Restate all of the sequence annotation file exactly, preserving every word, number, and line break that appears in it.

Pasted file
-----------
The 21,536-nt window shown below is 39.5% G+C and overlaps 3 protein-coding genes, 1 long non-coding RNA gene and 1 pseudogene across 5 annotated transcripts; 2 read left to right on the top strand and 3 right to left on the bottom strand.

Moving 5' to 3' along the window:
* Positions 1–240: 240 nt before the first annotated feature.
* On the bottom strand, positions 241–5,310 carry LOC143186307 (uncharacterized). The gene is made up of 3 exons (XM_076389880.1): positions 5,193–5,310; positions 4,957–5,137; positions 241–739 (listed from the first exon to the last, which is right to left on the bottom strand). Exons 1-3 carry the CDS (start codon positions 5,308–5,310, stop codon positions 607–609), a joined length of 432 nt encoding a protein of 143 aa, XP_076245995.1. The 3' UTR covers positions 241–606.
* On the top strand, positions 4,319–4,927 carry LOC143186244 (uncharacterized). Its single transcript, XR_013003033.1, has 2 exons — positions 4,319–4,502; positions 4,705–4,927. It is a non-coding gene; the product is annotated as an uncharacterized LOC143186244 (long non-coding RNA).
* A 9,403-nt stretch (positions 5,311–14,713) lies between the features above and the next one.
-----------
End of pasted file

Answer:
The 21,536-nt window shown below is 39.5% G+C and overlaps 3 protein-coding genes, 1 long non-coding RNA gene and 1 pseudogene across 5 annotated transcripts; 2 read left to right on the top strand and 3 right to left on the bottom strand.

Moving 5' to 3' along the window:
* Positions 1–240: 240 nt before the first annotated feature.
* On the bottom strand, positions 241–5,310 carry LOC143186307 (uncharacterized). The gene is made up of 3 exons (XM_076389880.1): positions 5,193–5,310; positions 4,957–5,137; positions 241–739 (listed from the first exon to the last, which is right to left on the bottom strand). Exons 1-3 carry the CDS (start codon positions 5,308–5,310, stop codon positions 607–609), a joined length of 432 nt encoding a protein of 143 aa, XP_076245995.1. The 3' UTR covers positions 241–606.
* On the top strand, positions 4,319–4,927 carry LOC143186244 (uncharacterized). Its single transcript, XR_013003033.1, has 2 exons — positions 4,319–4,502; positions 4,705–4,927. It is a non-coding gene; the product is annotated as an uncharacterized LOC143186244 (long non-coding RNA).
* A 9,403-nt stretch (positions 5,311–14,713) lies between the features above and the next one.